If you’ve been on the job hunt for long, you’ve likely stumbled across job postings that ask for a CV to be considered for the position.
Most job seekers see these two little letters and assume the recruiter meant to say “resume”. The two terms are often confused, but they’re not quite interchangeable.
There’s a reason a hiring manager asked for your CV and not your resume, and you’ll stand a better chance of landing an interview if you can deliver what they asked for and show you know the difference.
CV vs Resume: What’s the 411?
CV stands for Curriculum Vitae, which translates into Course of Life. In other words, your CV details the life of your career and academic history, including where you’ve been published, scholarships, grants, awards, achievements, and all the other things that make you great.
Most resumes don’t go into this level of detail about your academic history. Rather, resumes focus largely on your career achievements and job history. Sure, you may throw in a nod to your Alma Mater, areas of study, and awards, but save the in-depth details for your CV.
Resumes are short and sweet, while CVs can easily span half a dozen pages or more, depending on the length of your career.
CVs are relatively static documents that are only changed as your accomplishments grow.
Resumes are usually tailored to each position and company you apply for.
When you apply for a job, you’ll either be asked to produce a current resume or CV. You can always bring a copy of the other one along to the interview for good measure.
Who Uses a CV, Anyways?
CVs are commonly associated with jobs in the academic field, but they aren’t the only ones.
Many counties outside the United States, such as New Zealand and the U.K., will require a CV for every job because they don’t use resumes. Countries in Europe have their own CV style, so if you’re applying for a job abroad, it’s best to understand how to tailor your CV to their standards.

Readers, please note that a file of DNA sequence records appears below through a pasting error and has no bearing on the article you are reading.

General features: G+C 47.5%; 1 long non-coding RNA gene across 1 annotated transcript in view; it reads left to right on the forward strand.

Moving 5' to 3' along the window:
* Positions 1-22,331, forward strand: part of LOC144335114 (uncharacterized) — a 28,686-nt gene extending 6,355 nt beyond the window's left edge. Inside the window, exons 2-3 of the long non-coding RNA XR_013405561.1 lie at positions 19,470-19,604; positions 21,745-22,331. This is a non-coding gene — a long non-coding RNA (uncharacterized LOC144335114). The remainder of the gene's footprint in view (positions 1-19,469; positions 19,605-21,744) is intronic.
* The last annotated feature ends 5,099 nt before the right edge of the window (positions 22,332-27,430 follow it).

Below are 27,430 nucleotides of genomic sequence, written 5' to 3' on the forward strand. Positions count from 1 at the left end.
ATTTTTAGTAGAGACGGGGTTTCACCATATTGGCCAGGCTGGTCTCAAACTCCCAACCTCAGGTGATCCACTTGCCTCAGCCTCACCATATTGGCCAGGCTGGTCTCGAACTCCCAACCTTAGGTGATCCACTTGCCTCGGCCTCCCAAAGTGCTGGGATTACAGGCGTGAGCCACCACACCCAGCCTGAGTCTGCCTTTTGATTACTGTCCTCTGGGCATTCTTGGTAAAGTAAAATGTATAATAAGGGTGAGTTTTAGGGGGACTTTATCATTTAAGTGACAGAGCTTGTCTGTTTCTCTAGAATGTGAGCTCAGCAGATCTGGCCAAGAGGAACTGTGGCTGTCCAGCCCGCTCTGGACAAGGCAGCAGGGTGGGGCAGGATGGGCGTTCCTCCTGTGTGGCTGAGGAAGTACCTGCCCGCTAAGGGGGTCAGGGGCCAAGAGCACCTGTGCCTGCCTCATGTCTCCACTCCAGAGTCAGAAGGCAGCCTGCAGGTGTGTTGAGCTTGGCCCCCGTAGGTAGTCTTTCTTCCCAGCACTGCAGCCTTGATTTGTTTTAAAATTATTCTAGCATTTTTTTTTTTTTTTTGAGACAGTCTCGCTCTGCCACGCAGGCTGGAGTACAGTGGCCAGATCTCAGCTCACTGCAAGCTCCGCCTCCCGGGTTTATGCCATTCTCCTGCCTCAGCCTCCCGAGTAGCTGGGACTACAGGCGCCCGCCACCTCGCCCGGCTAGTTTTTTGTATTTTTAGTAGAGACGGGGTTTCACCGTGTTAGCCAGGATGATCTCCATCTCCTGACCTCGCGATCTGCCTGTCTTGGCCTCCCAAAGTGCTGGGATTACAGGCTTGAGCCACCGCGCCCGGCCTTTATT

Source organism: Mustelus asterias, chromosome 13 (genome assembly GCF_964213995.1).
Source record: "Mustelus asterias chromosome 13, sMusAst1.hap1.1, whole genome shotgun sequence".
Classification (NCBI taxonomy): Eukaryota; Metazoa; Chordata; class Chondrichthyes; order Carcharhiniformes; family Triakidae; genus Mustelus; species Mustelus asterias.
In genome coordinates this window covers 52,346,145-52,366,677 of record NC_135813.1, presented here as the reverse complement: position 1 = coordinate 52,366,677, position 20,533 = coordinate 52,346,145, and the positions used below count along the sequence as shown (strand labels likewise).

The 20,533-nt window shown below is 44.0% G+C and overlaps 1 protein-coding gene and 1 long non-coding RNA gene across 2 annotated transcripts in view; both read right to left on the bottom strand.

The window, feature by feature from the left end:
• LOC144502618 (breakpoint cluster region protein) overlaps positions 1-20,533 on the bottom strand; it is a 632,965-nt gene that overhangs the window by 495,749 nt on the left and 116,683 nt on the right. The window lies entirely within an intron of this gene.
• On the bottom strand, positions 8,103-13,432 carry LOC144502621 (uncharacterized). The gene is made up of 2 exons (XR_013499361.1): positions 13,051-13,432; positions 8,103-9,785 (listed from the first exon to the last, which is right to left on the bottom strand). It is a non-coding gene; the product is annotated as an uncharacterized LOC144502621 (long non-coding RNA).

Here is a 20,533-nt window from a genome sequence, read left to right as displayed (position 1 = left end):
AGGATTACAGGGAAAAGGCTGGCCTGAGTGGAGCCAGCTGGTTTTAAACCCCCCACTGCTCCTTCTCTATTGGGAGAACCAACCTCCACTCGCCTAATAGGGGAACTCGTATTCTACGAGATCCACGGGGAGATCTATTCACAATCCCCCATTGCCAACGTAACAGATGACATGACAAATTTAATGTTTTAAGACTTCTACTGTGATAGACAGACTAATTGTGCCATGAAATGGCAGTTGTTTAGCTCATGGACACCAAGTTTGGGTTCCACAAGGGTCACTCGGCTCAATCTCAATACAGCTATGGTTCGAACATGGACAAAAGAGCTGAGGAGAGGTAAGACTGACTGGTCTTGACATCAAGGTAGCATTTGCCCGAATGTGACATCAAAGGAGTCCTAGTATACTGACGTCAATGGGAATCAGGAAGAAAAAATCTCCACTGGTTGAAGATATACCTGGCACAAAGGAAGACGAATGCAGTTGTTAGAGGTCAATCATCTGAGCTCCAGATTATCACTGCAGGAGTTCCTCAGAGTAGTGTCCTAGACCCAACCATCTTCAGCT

Other companies may offer their own CV template, which you will need to fill out. This is an easier process if you have an existing CV to pull from. It’s important to design your CV to the company’s specific requirements to increase your chances of moving forward.
Bottom Line: Do I Need a CV?
If you didn’t know the whole CV vs resume comparison, don’t feel bad. Even highly regarded professionals will scratch their heads if you ask them about the difference.
But most importantly, don’t let what you don’t know scare you off from the job you deserve. The simple fact that you’ve read this article explaining the difference shows that you’re a dedicated professional who isn’t afraid to tackle any obstacles that stand between you and a new job, even if that obstacle is just two little letters.
Do you need help creating a standout CV and prove to your recruiter that you know your stuff? Reach out today to take the next step in your career!